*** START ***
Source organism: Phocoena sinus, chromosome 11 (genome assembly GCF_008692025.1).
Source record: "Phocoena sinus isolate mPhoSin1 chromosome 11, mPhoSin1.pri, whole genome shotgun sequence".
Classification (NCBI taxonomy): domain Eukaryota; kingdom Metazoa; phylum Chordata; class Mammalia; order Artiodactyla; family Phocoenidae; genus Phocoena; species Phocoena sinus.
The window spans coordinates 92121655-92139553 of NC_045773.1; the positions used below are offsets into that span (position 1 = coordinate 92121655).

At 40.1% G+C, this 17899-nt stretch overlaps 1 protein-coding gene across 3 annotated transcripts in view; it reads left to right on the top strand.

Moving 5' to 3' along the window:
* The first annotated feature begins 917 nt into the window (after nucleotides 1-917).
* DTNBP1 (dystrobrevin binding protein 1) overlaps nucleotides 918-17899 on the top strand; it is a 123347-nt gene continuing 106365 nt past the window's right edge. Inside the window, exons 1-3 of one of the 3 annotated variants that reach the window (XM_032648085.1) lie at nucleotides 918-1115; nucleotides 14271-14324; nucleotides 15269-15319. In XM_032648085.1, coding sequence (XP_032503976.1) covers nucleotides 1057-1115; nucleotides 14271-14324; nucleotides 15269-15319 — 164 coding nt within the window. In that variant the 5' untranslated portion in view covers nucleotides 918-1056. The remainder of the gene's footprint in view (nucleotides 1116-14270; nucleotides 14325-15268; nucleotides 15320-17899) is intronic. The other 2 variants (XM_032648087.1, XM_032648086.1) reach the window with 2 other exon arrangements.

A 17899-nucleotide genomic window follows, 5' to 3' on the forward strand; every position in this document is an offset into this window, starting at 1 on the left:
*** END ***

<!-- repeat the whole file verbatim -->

Source organism: Phocoena sinus, chromosome 11 (genome assembly GCF_008692025.1).
Source record: "Phocoena sinus isolate mPhoSin1 chromosome 11, mPhoSin1.pri, whole genome shotgun sequence".
Classification (NCBI taxonomy): domain Eukaryota; kingdom Metazoa; phylum Chordata; class Mammalia; order Artiodactyla; family Phocoenidae; genus Phocoena; species Phocoena sinus.
The window spans coordinates 92121655-92139553 of NC_045773.1; the positions used below are offsets into that span (position 1 = coordinate 92121655).

At 40.1% G+C, this 17899-nt stretch overlaps 1 protein-coding gene across 3 annotated transcripts in view; it reads left to right on the top strand.

Moving 5' to 3' along the window:
* The first annotated feature begins 917 nt into the window (after nucleotides 1-917).
* DTNBP1 (dystrobrevin binding protein 1) overlaps nucleotides 918-17899 on the top strand; it is a 123347-nt gene continuing 106365 nt past the window's right edge. Inside the window, exons 1-3 of one of the 3 annotated variants that reach the window (XM_032648085.1) lie at nucleotides 918-1115; nucleotides 14271-14324; nucleotides 15269-15319. In XM_032648085.1, coding sequence (XP_032503976.1) covers nucleotides 1057-1115; nucleotides 14271-14324; nucleotides 15269-15319 — 164 coding nt within the window. In that variant the 5' untranslated portion in view covers nucleotides 918-1056. The remainder of the gene's footprint in view (nucleotides 1116-14270; nucleotides 14325-15268; nucleotides 15320-17899) is intronic. The other 2 variants (XM_032648087.1, XM_032648086.1) reach the window with 2 other exon arrangements.

A 17899-nucleotide genomic window follows, 5' to 3' on the forward strand; every position in this document is an offset into this window, starting at 1 on the left: